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Interview with Prof. Dan Wagner, the UNESCO chair

Out of the world’s total population, which is close to 6.7 billion people, an estimated 1 billion are either illiterate or low-literate, Graduate School of Education professor Daniel Wagner said.

In an effort to lower this figure, the United Nations Educational, Scientific and Cultural Organization has established a UNESCO Chair on Learning and Literacy at GSE. Wagner has been named as the chairman.

UNESCO’s chair program aims to further research and development in “all of UNESCO’s fields of competence by building university networks and encouraging inter-university cooperation,” according to UNESCO’s website. There are 695 UNESCO chairs in universities all over the world, but Penn’s is only the 18th in the United States and the first at a graduate school of education.

The establishment of the chair position at Penn creates vast opportunities for a strengthened partnership between the school and UNESCO — certain official functions that UNESCO has with the United States will automatically include Penn from now on, Wagner said.

It gives the school “a special responsibility and opportunity to be more involved with the United Nations … and to shape the policy discussion around what it’s important to be doing in the world of literacy,” Wagner continued.

The relationship between UNESCO and Penn dates back to 1994, when they co-established Penn’s International Literacy Institute, now directed by Wagner.

The ILI focuses on literacy issues for children and adults, with a focus on developing countries.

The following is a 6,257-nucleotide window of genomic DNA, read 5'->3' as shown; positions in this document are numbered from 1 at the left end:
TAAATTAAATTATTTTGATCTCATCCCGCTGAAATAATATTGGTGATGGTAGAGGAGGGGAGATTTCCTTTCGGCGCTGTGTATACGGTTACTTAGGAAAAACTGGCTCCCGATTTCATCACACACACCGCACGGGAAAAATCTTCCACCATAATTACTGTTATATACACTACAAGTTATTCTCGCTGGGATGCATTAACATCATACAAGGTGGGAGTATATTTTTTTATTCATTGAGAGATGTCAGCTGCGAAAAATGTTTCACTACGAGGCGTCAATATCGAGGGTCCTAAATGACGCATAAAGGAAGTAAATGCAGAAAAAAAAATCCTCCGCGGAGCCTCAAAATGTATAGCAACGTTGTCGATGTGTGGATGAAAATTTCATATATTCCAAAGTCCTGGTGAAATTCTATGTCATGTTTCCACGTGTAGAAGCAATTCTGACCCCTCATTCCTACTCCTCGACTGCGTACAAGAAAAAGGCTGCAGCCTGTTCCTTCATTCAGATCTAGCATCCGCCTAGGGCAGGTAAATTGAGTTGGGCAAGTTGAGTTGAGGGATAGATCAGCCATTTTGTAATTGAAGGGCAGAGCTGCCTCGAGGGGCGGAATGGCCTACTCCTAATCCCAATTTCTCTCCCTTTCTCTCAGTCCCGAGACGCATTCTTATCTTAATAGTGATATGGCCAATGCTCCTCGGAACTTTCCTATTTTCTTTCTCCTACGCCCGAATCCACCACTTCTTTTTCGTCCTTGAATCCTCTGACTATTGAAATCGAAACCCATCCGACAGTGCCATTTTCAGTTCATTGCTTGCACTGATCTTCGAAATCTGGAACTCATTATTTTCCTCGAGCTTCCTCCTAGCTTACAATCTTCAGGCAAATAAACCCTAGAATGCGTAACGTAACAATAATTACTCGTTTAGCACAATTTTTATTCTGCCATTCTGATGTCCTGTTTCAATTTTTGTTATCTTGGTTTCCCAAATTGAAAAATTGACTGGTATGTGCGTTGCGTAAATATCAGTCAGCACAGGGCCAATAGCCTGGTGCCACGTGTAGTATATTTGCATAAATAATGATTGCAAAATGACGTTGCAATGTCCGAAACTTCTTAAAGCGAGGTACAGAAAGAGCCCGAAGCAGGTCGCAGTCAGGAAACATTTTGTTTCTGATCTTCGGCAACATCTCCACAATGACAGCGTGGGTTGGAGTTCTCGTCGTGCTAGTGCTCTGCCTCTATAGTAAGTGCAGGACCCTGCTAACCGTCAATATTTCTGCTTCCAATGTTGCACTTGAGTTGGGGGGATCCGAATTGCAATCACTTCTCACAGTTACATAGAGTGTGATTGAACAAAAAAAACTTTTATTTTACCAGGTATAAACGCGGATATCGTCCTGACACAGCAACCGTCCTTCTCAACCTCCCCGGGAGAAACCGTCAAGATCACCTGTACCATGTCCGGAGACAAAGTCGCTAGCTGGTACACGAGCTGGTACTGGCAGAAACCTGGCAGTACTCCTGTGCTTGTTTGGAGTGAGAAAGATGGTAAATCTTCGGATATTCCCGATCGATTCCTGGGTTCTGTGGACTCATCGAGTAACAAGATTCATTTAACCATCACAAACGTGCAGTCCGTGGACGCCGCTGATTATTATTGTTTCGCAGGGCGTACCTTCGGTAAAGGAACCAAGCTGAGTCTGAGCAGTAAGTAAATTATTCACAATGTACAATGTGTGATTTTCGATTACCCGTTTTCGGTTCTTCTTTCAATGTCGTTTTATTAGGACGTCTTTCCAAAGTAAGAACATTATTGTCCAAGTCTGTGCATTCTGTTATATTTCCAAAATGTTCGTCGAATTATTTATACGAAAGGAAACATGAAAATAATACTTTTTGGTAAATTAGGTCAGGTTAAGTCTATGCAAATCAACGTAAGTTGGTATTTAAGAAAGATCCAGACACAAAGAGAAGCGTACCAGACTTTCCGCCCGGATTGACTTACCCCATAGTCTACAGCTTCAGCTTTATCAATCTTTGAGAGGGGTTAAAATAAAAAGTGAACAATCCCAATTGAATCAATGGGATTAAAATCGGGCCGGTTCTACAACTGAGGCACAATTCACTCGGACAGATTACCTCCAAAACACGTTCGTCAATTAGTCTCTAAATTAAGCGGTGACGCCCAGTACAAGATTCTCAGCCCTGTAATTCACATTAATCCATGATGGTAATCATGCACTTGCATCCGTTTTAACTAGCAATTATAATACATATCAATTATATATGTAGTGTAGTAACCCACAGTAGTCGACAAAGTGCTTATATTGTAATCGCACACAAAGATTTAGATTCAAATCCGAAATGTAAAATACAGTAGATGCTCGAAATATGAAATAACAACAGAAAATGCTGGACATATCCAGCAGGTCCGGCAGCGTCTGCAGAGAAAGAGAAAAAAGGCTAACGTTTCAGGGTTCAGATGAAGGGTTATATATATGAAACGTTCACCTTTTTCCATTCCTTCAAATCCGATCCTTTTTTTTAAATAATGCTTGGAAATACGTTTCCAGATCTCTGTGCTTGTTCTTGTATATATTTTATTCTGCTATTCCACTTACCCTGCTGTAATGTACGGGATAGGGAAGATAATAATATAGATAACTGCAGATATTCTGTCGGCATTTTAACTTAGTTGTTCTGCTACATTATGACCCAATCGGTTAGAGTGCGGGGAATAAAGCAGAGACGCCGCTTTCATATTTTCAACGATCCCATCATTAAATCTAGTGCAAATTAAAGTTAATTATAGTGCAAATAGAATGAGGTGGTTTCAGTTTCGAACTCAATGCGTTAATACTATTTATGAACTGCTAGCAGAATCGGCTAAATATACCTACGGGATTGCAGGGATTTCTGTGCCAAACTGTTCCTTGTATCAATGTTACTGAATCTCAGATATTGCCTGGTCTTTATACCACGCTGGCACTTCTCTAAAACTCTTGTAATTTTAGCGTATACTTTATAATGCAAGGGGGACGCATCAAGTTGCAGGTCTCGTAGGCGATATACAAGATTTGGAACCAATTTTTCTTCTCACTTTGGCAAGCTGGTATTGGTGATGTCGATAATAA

Literacy is such a poignant issue for the United Nations because “all the data we have shows that literacy is indicative of social and economic advancement,” Wagner said.

“While literacy is a complex issue … it seems that it is commonly understood as a dividing force, serving to further marginalize those who are continually excluded from economic and social mobility,” GSE doctoral student Katie Murphy explained.

Murphy, a student of Wagner’s, thinks that his “focus on literacy is grounded in a desire to promote equity and inclusion, and he has taken a practical approach to working with marginalized populations around the world to create innovative ways to promote basic literacy.”

Ultimately, the impact of the chair’s establishment will be beneficial for both UNESCO and Penn.

GSE masters student Alex Pak, who is currently one of Wagner’s students, wrote in an email that Wagner is “extremely committed to his students, passionate and exceptionally inspiring.”

He “engages his students to think critically, asking insightful questions and guiding his students to present evidence-based arguments,” Pak added.

“It’s one thing to say, ‘I want to change the world, I want to do good,’” Wagner said. “It’s a lot harder to do it, and efforts like the UNESCO chair will not shake the world … nonetheless, there are opportunities that get opened for people to work on what we’re starting, and these are opportunities that we hope to build on.”

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